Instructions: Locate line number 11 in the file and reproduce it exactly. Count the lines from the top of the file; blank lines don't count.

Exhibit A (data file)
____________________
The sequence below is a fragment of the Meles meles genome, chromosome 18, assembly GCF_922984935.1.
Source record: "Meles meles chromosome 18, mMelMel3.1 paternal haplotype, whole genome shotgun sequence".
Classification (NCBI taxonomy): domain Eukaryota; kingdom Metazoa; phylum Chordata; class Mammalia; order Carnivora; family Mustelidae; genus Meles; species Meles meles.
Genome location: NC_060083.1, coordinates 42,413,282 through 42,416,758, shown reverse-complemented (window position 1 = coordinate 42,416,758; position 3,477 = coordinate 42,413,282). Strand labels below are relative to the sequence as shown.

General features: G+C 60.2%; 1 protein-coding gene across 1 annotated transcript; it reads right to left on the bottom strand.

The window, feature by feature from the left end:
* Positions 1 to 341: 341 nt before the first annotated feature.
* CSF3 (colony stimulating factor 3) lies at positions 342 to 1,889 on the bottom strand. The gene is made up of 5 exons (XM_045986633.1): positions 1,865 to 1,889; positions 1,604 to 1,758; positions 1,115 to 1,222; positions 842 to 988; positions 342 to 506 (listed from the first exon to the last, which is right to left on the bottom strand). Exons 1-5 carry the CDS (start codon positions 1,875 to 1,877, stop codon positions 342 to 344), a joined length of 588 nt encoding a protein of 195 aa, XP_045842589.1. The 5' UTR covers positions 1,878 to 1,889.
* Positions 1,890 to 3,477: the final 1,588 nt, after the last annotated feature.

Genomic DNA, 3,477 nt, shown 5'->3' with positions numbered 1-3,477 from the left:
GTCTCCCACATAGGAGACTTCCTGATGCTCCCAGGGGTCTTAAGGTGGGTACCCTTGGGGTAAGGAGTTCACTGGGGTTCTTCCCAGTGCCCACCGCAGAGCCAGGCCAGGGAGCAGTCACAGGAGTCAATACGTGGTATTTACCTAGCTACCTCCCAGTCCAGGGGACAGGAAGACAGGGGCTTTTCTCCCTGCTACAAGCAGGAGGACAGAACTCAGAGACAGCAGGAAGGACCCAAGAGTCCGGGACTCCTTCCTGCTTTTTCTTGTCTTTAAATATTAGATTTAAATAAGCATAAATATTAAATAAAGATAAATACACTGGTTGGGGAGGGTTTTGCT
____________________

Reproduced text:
GTCTCCCACATAGGAGACTTCCTGATGCTCCCAGGGGTCTTAAGGTGGGTACCCTTGGGGTAAGGAGTTCACTGGGGTTCTTCCCAGTGCCCACCGCAGAGCCAGGCCAGGGAGCAGTCACAGGAGTCAATACGTGGTATTTACCTAGCTACCTCCCAGTCCAGGGGACAGGAAGACAGGGGCTTTTCTCCCTGCTACAAGCAGGAGGACAGAACTCAGAGACAGCAGGAAGGACCCAAGAGTCCGGGACTCCTTCCTGCTTTTTCTTGTCTTTAAATATTAGATTTAAATAAGCATAAATATTAAATAAAGATAAATACACTGGTTGGGGAGGGTTTTGCT